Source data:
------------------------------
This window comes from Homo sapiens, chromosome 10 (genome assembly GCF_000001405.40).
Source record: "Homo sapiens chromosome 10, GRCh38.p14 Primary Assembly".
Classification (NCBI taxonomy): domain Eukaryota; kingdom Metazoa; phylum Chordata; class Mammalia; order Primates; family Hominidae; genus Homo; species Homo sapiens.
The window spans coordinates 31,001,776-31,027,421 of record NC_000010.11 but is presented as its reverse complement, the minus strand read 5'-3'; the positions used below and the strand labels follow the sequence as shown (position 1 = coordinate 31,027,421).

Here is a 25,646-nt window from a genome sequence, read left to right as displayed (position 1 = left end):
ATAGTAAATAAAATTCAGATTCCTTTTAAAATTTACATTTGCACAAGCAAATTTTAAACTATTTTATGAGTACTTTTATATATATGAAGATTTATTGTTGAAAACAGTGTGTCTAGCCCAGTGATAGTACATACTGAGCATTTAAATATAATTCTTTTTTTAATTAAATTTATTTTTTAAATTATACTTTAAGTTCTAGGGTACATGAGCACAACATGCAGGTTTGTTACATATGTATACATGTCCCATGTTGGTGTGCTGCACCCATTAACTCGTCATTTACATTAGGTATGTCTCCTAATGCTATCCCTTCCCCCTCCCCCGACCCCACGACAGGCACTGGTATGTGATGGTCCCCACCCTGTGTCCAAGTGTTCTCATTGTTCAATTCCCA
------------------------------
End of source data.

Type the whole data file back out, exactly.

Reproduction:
This window comes from Homo sapiens, chromosome 10 (genome assembly GCF_000001405.40).
Source record: "Homo sapiens chromosome 10, GRCh38.p14 Primary Assembly".
Classification (NCBI taxonomy): domain Eukaryota; kingdom Metazoa; phylum Chordata; class Mammalia; order Primates; family Hominidae; genus Homo; species Homo sapiens.
The window spans coordinates 31,001,776-31,027,421 of record NC_000010.11 but is presented as its reverse complement, the minus strand read 5'-3'; the positions used below and the strand labels follow the sequence as shown (position 1 = coordinate 31,027,421).

Here is a 25,646-nt window from a genome sequence, read left to right as displayed (position 1 = left end):
ATAGTAAATAAAATTCAGATTCCTTTTAAAATTTACATTTGCACAAGCAAATTTTAAACTATTTTATGAGTACTTTTATATATATGAAGATTTATTGTTGAAAACAGTGTGTCTAGCCCAGTGATAGTACATACTGAGCATTTAAATATAATTCTTTTTTTAATTAAATTTATTTTTTAAATTATACTTTAAGTTCTAGGGTACATGAGCACAACATGCAGGTTTGTTACATATGTATACATGTCCCATGTTGGTGTGCTGCACCCATTAACTCGTCATTTACATTAGGTATGTCTCCTAATGCTATCCCTTCCCCCTCCCCCGACCCCACGACAGGCACTGGTATGTGATGGTCCCCACCCTGTGTCCAAGTGTTCTCATTGTTCAATTCCCA